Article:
would vitiate the need for the provision altogether.
The application of the toy set provision is relatively
straightforward when each article within the set individually is
classified as a toy. However, a greater challenge arises when
classifying merchandise consisting entirely or partly of articles
which individually are classified elsewhere in the HTSUSA.
Whereas the EN's to 9503 indicate that in the latter situation
articles are classified within 9503 when put up in a form
indicating their use as toys, it is our position that articles
which normally would be classified elsewhere in the HTSUSA may be
classified as toys when put up together so that they are designed
and used principally for amusement. In contrast to GRI 3 sets,
the articles need not meet a particular need or carry out a
It is this office's position that merchandise classified in
9503.70 should contain complementary articles generally used
together as a combination, and not individually, to provide
amusement (e.g., the components possess some nexus and work
together to amuse). However, not all the articles are required
to be used at the same time to be considered a toy put up in a
In addition, no individual article should predominate over
any in the combination. When merchandise consists entirely or
partly of articles which individually are classified elsewhere in
the HTSUSA, the manner in which the articles are put up together
(e.g., packaged and sold as a combination of articles) should
convert the articles from their design and use as articles
classifiable elsewhere in the HTSUSA to toys. If no "conversion"
results from the manner in which the articles are put up together
(e.g., the articles are designed and used the same as when put up
individually), this may indicate that the articles should be
classified individually in their appropriate HTSUSA headings.
We find that this assortment is designed and used
principally for amusement. One can envision little girls playing
with the instant "machine" painting the fake nails and decorating
them with the decals, then applying them on their real
fingernails for show in a more temporary and playful manner than
would be the case merely with grown-up nail extensions. We note
that the latter would be worn regularly and for an extended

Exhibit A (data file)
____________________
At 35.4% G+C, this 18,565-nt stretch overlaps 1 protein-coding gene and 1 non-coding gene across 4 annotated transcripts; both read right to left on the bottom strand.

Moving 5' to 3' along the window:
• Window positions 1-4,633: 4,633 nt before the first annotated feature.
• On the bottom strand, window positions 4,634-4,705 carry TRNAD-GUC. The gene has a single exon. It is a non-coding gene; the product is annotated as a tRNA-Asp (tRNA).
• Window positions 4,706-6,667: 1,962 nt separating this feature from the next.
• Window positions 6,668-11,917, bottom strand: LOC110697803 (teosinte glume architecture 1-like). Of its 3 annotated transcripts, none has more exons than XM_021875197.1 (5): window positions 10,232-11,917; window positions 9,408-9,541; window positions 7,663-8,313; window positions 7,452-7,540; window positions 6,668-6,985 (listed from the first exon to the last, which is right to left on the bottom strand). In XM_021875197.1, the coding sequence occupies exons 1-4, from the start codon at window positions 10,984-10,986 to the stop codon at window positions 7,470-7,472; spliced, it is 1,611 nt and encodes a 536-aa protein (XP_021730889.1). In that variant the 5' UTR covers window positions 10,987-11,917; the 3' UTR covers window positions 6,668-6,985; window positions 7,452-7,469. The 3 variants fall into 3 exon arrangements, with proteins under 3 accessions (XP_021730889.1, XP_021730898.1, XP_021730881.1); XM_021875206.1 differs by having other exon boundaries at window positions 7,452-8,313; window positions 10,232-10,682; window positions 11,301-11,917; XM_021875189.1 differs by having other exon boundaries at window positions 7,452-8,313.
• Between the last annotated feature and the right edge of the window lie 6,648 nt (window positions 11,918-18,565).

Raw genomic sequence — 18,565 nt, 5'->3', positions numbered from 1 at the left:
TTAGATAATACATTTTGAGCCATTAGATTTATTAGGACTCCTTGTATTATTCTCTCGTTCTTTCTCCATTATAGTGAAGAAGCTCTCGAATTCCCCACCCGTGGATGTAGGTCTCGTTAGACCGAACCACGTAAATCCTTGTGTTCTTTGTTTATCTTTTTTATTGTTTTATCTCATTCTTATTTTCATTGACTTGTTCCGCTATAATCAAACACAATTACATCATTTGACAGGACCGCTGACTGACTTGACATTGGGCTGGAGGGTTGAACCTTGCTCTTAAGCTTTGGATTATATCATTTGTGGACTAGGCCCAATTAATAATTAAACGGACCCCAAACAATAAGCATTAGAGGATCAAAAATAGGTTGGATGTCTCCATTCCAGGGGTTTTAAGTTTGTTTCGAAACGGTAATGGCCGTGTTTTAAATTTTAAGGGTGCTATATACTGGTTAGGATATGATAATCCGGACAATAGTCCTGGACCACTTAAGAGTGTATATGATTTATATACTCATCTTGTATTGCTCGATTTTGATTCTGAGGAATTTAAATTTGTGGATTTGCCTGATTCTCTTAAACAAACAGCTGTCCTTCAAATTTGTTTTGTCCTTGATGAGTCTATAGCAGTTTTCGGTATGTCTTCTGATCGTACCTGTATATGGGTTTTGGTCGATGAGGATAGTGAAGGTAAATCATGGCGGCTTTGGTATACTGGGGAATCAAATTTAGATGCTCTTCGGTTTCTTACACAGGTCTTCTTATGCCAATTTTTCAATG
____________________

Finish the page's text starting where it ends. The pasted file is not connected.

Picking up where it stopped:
period of time. The former come only in one size per finger
unlike the adult versions that supply many different sizes to
accommodate all hand-size variations. We also note that, here,
the nail polish supplied is water-based. In sum, the articles
are of limited use and designed to provide amusement for girls,
to pretend they are adorning themselves like grown-up women.
The articles comprising these combinations are complementary
insofar as no individual article predominates over any in the
set. They are used as a combination and work together to amuse.
Although the articles individually may not possess much play
value, when put up together with other articles in this manner
they have been "converted" from articles for adornment or
grooming to playthings or toys.
In HRL 085020, issued October 30, 1989, merchandise packed
together for retail sale and consisting of a pink plastic bead
necklace, bracelet, ring, comb, and mirror was classified in
9503.70.80 as toys put up in sets.
Other similar decisions include HRL 088663, issued June 3,
1991, involving a "Wrestling Champion Medallion and Headband
Set," and HRL's 082974 and 082991, issued February 7, 1990 and
February 9, 1990, respectively, involving various jewelry, make
up and grooming kits. These rulings all held that the
merchandise was classifiable as toys put up in sets. Those
items, some of which included imitation cosmetic products,
provided amusement by promoting make believe play or imitation of
grown up activity when put up together. The individual articles
were no longer used for adornment and for grooming but, when put
up together, were used as toys.
The items in the "Fantastic Fingernails Nail Decorating
Set," although classifiable in different chapters other than
Chapter 95, are put up in a manner indicating their use as toys.
The "machine," nail polish, nails, decals, emery boards, etc. are
designed primarily for amusement as a play activity to make
grown-up style nails and allow for dress-up by wearing the nails.
Although the nails may be used as objects of personal adornment,
the combination of the "machine" and the water-based nail polish
suggests play. In other words, the use of the nail decorating
set as an object of personal adornment is secondary to the play
value of the items.
The "Fantastic Fingernails Nail Decorating Set" is
classified under subheading 9503.80.70, HTSUSA, as other toys,
put up in sets. The applicable rate of duty is free.
John Durant, Director